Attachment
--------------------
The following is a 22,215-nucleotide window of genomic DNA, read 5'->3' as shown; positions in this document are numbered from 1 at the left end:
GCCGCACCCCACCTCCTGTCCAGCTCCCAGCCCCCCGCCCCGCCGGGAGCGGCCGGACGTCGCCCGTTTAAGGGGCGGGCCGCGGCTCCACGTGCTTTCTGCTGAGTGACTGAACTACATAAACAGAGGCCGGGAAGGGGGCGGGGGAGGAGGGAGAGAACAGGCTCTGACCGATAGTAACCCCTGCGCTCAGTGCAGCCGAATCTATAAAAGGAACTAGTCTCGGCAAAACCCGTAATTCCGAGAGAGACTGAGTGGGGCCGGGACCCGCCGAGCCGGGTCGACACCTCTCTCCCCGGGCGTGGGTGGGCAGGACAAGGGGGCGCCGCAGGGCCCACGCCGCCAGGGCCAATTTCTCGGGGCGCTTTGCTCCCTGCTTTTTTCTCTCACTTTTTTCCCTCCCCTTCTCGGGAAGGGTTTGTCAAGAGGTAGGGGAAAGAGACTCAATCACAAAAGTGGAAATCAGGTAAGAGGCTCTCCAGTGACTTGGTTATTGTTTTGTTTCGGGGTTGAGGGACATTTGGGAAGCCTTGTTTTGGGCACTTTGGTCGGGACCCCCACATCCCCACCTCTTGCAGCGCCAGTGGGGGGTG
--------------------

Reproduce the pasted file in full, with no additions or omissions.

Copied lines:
The following is a 22,215-nucleotide window of genomic DNA, read 5'->3' as shown; positions in this document are numbered from 1 at the left end:
GCCGCACCCCACCTCCTGTCCAGCTCCCAGCCCCCCGCCCCGCCGGGAGCGGCCGGACGTCGCCCGTTTAAGGGGCGGGCCGCGGCTCCACGTGCTTTCTGCTGAGTGACTGAACTACATAAACAGAGGCCGGGAAGGGGGCGGGGGAGGAGGGAGAGAACAGGCTCTGACCGATAGTAACCCCTGCGCTCAGTGCAGCCGAATCTATAAAAGGAACTAGTCTCGGCAAAACCCGTAATTCCGAGAGAGACTGAGTGGGGCCGGGACCCGCCGAGCCGGGTCGACACCTCTCTCCCCGGGCGTGGGTGGGCAGGACAAGGGGGCGCCGCAGGGCCCACGCCGCCAGGGCCAATTTCTCGGGGCGCTTTGCTCCCTGCTTTTTTCTCTCACTTTTTTCCCTCCCCTTCTCGGGAAGGGTTTGTCAAGAGGTAGGGGAAAGAGACTCAATCACAAAAGTGGAAATCAGGTAAGAGGCTCTCCAGTGACTTGGTTATTGTTTTGTTTCGGGGTTGAGGGACATTTGGGAAGCCTTGTTTTGGGCACTTTGGTCGGGACCCCCACATCCCCACCTCTTGCAGCGCCAGTGGGGGGTG